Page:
A convenience store is a retail store generally opened for long hours containing grocery and household supplies. Keiko Furukura is a 36-year-old working in Hiromachi Station Smile Mart. She is indifferent and sometimes behaves oddly in the presence of humans. She likes being a convenience store woman. She has been working at this dead-end job since she was 18 years old. Neither does she have any ambitious career aspirations nor she feels familiar with the notion of marriage. Her family doesn’t approve of her and find her psychopathic. The story unfolds when she meets Shihara.
Keiko proposes an alternate status quo unintentionally
I was intrigued by Keiko till the end. She didn’t leave me easily. I couldn’t relate to her at all but I kept reading. I wanted to read more about her.
Keiko handles things not in a preferred manner but in her own strange way. She remains a misfit as she fails to adhere to the status quo by neither wanting to get married nor having any aspirations career-wise. She doesn’t understand how to behave around normal people yet she makes multiple attempts to fit into the same ‘social circle’ by imitating others.
Not that she had the understanding of seeking different things in life but she didn’t quite feel the need to be anything other than a convenience store woman. Being at the convenience store gives her an identity and she has never known how to become anyone else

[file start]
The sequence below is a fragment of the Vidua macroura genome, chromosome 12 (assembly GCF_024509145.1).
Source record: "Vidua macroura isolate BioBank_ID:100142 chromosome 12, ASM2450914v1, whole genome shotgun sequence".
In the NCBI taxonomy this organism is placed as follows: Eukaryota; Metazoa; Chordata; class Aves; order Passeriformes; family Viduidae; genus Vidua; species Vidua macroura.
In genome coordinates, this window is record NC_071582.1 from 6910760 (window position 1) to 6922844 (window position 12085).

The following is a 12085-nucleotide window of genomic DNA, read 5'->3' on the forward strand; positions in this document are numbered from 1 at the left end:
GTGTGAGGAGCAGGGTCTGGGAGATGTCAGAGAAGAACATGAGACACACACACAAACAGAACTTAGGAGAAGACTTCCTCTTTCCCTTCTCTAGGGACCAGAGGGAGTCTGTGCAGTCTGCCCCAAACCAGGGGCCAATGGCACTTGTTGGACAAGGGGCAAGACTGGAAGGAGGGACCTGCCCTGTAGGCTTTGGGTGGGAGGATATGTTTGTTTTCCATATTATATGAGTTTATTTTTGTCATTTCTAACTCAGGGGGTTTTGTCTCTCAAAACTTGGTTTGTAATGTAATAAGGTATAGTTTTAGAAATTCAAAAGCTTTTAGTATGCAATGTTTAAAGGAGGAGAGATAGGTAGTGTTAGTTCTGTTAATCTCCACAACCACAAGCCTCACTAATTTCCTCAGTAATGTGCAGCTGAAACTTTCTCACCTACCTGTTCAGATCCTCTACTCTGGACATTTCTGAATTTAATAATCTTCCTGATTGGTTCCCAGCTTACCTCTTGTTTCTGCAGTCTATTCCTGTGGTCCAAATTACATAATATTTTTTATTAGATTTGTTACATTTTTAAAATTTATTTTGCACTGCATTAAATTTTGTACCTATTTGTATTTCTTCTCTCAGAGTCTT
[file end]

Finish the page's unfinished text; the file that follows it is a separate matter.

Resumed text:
The convenience store is everything for Keiko
Keiko’s obsession to the store is beyond any worldly description. She finds joy in every little sound she hears in the store. She gets up in the morning, eats healthy, takes care of herself in every possible manner only to be at the convenience store. By being a convenience store woman she has a blueprint for life which she diligently follows. As per the review at NewYorker.com, it is a love story between a misfit and the convenience store.
“I wished I was back in the convenience store where I was valued as a working member of staff and things weren’t as complicated as this. Once we donned our uniforms, we were all equals regardless of gender, age, or nationality— all simply store workers.” – Sayaka MurataTweet
Sayaka Murata’s expression is very refreshing
The entire narrative is very monotonic in expression. Even Keiko’s thoughts seems robotic let alone her day to day life. You would feel bad for her for not having the same sense of feeling like ordinary people to the extent that you might start considering her autistic which we never know if she is.
This is a short, quirky, and idiosyncratic story with its highs and lows. It is a page-turner, intriguing read and you would probably read in one go. You would ask yourselves many whys before you would start seeing things the way the author wants us to see.
I felt some plots could have been explored but I guess the mystery is what Murata wanted to create which she did quite well. I found the book flat in the middle and it got very confusing to make sense. But it picked up pace very soon towards the end.
I’m not saying it is highly recommend. But it is a must-read if you enjoy Japanese fiction. Though I feel it is a bit hyped. But if you pick it up you would definitely like it in bits and pieces.
If you consider getting a copy after reading this post, please buy it from Amazon.